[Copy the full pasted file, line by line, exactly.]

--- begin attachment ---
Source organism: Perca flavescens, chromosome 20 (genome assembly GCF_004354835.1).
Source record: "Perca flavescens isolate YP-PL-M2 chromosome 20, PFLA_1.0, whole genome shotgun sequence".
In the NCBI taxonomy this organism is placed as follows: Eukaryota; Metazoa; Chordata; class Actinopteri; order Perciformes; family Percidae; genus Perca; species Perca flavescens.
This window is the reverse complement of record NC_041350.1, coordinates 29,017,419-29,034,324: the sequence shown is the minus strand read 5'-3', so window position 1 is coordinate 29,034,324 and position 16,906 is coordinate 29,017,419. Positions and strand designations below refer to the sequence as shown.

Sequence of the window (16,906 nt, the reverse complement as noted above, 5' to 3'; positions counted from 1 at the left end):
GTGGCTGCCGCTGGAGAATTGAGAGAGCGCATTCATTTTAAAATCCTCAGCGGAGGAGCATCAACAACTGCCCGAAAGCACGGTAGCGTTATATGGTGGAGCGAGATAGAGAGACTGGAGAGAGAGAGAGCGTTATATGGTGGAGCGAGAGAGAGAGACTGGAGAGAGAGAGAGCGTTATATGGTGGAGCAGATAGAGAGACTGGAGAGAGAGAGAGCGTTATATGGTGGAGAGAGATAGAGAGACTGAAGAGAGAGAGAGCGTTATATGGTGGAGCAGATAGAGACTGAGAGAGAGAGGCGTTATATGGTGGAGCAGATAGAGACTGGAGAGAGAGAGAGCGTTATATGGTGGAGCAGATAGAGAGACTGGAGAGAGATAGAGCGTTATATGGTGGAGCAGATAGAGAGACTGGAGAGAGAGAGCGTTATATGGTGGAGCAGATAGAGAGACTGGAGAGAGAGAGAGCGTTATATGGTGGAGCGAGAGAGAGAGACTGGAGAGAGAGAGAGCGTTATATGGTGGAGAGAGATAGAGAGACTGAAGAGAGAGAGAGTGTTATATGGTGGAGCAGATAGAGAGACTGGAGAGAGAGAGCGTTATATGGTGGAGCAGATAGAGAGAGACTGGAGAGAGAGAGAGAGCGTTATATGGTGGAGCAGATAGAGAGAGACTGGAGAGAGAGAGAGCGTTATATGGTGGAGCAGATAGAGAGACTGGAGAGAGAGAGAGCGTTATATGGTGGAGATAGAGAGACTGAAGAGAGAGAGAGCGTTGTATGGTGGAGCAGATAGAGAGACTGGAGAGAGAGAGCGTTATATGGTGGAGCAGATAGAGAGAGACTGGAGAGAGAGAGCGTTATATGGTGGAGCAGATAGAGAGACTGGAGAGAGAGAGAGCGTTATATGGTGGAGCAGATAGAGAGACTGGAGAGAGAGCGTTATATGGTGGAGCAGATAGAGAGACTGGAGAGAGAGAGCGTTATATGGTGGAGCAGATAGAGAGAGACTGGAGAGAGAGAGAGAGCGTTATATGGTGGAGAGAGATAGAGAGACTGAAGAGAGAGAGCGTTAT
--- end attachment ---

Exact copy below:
Source organism: Perca flavescens, chromosome 20 (genome assembly GCF_004354835.1).
Source record: "Perca flavescens isolate YP-PL-M2 chromosome 20, PFLA_1.0, whole genome shotgun sequence".
In the NCBI taxonomy this organism is placed as follows: Eukaryota; Metazoa; Chordata; class Actinopteri; order Perciformes; family Percidae; genus Perca; species Perca flavescens.
This window is the reverse complement of record NC_041350.1, coordinates 29,017,419-29,034,324: the sequence shown is the minus strand read 5'-3', so window position 1 is coordinate 29,034,324 and position 16,906 is coordinate 29,017,419. Positions and strand designations below refer to the sequence as shown.

Sequence of the window (16,906 nt, the reverse complement as noted above, 5' to 3'; positions counted from 1 at the left end):
GTGGCTGCCGCTGGAGAATTGAGAGAGCGCATTCATTTTAAAATCCTCAGCGGAGGAGCATCAACAACTGCCCGAAAGCACGGTAGCGTTATATGGTGGAGCGAGATAGAGAGACTGGAGAGAGAGAGAGCGTTATATGGTGGAGCGAGAGAGAGAGACTGGAGAGAGAGAGAGCGTTATATGGTGGAGCAGATAGAGAGACTGGAGAGAGAGAGAGCGTTATATGGTGGAGAGAGATAGAGAGACTGAAGAGAGAGAGAGCGTTATATGGTGGAGCAGATAGAGACTGAGAGAGAGAGGCGTTATATGGTGGAGCAGATAGAGACTGGAGAGAGAGAGAGCGTTATATGGTGGAGCAGATAGAGAGACTGGAGAGAGATAGAGCGTTATATGGTGGAGCAGATAGAGAGACTGGAGAGAGAGAGCGTTATATGGTGGAGCAGATAGAGAGACTGGAGAGAGAGAGAGCGTTATATGGTGGAGCGAGAGAGAGAGACTGGAGAGAGAGAGAGCGTTATATGGTGGAGAGAGATAGAGAGACTGAAGAGAGAGAGAGTGTTATATGGTGGAGCAGATAGAGAGACTGGAGAGAGAGAGCGTTATATGGTGGAGCAGATAGAGAGAGACTGGAGAGAGAGAGAGAGCGTTATATGGTGGAGCAGATAGAGAGAGACTGGAGAGAGAGAGAGCGTTATATGGTGGAGCAGATAGAGAGACTGGAGAGAGAGAGAGCGTTATATGGTGGAGATAGAGAGACTGAAGAGAGAGAGAGCGTTGTATGGTGGAGCAGATAGAGAGACTGGAGAGAGAGAGCGTTATATGGTGGAGCAGATAGAGAGAGACTGGAGAGAGAGAGCGTTATATGGTGGAGCAGATAGAGAGACTGGAGAGAGAGAGAGCGTTATATGGTGGAGCAGATAGAGAGACTGGAGAGAGAGCGTTATATGGTGGAGCAGATAGAGAGACTGGAGAGAGAGAGCGTTATATGGTGGAGCAGATAGAGAGAGACTGGAGAGAGAGAGAGAGCGTTATATGGTGGAGAGAGATAGAGAGACTGAAGAGAGAGAGCGTTAT